BALDWIN: Six weeks now after that mass school shooting in Newtown, Connecticut. That community is calling for tougher gun laws. We will hear more of the emotional pleas, next.


BALDWIN: Breaking news now, CNN has confirmed a school shooting at a middle school in Atlanta, Georgia. Take a look at these pictures. These are aerial pictures from our Atlanta affiliate WXIA. We are going to look at this together. Obviously, they have cordoned off the school. The school is under lockdown. We are headed to the scene. CNN is en route. This is the -- the name of the school. This is Price Middle School in Atlanta. This is south of downtown. So obviously police officers are swarming the area.

According to affiliates, one person has been shot. We don't know if it was a student, faculty, or staff. There a lot of unanswered questions at the moment here, but we are gathering information. We have a crew en route to the scene here, Price Middle School in Atlanta, Georgia.

School under lockdown, school shooting, as soon as we get more information for you, I promise, we will bring it to you right here on CNN. Along the same vein, let's take about something that happened with a horrendous incident just about six weeks ago in Newtown, Connecticut.

Twenty six students from Sandy Hook Elementary School actually we've now learned will be singing "America the Beautiful" at the Super Bowl pregame show to honor the 20 first graders and six school staffers gun downed in that massive shooting last month.

Meanwhile, Newtown's parents poured out their hearts for hours last night at this emotional hearing on gun violence. Parents who lost their children, they are pleading for change.

Poppy Harlow went to last night's hearing. She joins me now live and Poppy, tell me what you heard from these parents and what changes are most important for them?

POPPY HARLOW, CNNMONEY.COM CORRESPONDENT: Well, you know, Brooke, it went on for six hours and even when they ended at midnight, you know, there were still more people who wanted to talk. I'd say top of mind for the people who want tougher gun rules is universal background checks.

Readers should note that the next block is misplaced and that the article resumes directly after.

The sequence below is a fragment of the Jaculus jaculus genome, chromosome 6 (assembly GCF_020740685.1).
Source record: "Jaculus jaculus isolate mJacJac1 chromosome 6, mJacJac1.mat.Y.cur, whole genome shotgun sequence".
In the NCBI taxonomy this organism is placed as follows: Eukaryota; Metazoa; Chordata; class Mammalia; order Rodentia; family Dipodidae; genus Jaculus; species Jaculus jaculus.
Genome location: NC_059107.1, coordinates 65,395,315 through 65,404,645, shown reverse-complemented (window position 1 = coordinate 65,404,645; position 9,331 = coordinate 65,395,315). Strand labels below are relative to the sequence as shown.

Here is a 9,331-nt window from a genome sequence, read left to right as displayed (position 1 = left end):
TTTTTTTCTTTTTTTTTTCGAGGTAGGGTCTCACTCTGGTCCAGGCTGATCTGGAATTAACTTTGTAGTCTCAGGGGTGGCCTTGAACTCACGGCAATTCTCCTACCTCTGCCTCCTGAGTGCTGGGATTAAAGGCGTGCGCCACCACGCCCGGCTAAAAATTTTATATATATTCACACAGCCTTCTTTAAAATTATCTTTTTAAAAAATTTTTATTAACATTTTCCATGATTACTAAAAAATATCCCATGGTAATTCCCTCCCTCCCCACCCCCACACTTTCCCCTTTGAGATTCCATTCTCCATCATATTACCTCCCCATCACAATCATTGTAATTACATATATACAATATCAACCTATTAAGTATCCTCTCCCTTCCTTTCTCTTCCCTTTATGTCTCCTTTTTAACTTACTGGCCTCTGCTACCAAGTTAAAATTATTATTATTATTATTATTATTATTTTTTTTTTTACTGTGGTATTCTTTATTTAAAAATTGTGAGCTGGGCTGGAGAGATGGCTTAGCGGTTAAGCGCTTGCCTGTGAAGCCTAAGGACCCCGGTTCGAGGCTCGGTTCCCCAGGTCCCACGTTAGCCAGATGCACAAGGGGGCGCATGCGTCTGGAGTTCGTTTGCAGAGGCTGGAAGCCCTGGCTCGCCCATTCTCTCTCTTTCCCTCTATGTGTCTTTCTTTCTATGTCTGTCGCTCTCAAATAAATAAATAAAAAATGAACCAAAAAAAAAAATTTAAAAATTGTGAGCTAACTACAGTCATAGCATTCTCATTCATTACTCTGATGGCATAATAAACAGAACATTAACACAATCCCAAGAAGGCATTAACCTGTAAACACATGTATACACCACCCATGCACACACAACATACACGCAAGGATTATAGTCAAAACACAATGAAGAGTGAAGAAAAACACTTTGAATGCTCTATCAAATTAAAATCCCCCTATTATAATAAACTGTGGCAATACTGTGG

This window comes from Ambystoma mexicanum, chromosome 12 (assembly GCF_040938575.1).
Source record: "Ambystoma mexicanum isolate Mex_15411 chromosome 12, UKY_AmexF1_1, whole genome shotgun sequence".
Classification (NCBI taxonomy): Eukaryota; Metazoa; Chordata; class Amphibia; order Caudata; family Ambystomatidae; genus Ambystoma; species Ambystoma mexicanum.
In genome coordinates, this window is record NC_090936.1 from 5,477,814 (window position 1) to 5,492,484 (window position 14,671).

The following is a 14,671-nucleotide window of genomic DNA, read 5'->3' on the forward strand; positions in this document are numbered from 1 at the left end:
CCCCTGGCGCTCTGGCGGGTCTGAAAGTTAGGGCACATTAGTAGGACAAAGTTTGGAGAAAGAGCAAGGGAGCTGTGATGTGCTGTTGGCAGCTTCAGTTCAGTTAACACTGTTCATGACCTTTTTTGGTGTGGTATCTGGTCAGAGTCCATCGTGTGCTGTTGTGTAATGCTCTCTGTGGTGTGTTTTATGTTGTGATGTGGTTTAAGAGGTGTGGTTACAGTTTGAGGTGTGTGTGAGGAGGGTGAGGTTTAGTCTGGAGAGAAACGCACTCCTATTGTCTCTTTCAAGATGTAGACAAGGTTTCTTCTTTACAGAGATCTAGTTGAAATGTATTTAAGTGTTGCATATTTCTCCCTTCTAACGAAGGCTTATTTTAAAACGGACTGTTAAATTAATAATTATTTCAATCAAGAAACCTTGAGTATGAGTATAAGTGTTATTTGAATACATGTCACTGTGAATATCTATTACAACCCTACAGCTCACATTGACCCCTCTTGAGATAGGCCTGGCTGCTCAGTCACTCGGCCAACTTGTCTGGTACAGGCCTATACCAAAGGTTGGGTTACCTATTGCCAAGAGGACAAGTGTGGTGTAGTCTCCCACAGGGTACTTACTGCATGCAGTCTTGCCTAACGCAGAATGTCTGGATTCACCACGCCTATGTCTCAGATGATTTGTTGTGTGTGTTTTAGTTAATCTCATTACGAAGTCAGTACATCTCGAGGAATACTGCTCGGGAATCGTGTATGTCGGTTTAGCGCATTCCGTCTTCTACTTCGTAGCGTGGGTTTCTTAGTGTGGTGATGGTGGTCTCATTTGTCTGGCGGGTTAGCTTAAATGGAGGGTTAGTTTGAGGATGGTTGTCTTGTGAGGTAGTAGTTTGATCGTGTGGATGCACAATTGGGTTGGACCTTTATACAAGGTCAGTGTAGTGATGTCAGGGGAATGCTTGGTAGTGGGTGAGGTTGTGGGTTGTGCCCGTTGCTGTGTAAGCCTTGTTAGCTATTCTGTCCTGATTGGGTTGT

Someone in the audience calling that a no brainer and also a ban on high capacity magazines and assault rifles, but again, even here in Newtown where the tragedy happened, not everyone is on the same page when it comes to limiting gun rights in this country. Every single voice last night no matter what side they were on was respected.


NICOLE HOCKLEY, MOTHER OF DYLAN HOCKLEY: We all recognize December 14th as the day hell came to Newtown.

UNIDENTIFIED MALE: We lost our son Benjamin the morning of December 14th.

SCARLETT LEWIS, MOTHER OF JESSE LEWIS: Jesse was 6 years old. He had really soft skin.

HARLOW (voice-over): Remembering their beloved children, Newtown parents pleading for change. DAVE WHEELER, FATHER OF BENJAMIN WHEELER: The liberty of any person to own a military style assault weapon and a high capacity magazine and keep them in their home is second to the right of my son to his life.

LEWIS: These are our children that we are trying to protect and this is our world that we need to work together to make a better place.

HARLOW: Calls for tougher gun laws far outnumbered those arguing guns are not the problem.

BRIAN CHALMER, EMERGENCY MEDICAL TECHNICIAN: Neither the size of the magazine or size of the rifle will affect the actions of evil.

MICHAEL COLLINS, NEWTOWN VOLUNTEER AMBULANCE CORPS: I don't want to be outgunned in a situation.

HARLOW: Michael Collins was nervous to speak in the town still grieving so deeply.

COLLINS: I don't want to have to wait for someone to come to defend me. I want to be able to defend myself.

HARLOW: There was no yelling and no fighting here. Just respect.

DR. WILLIAM BEGG, EMERGENCY ROOM PHYSICIAN: Even though Mike Collins and I disagree, I respect him immensely. My goal is to somehow convince you legislators that gun control measures that you enact will make a difference.

HARLOW: A plea from a doctor who tried to save lives after the massacre.

BEGG: I am asking you to make the right decision on behalf of Newtown, Connecticut and the United States. Thank you.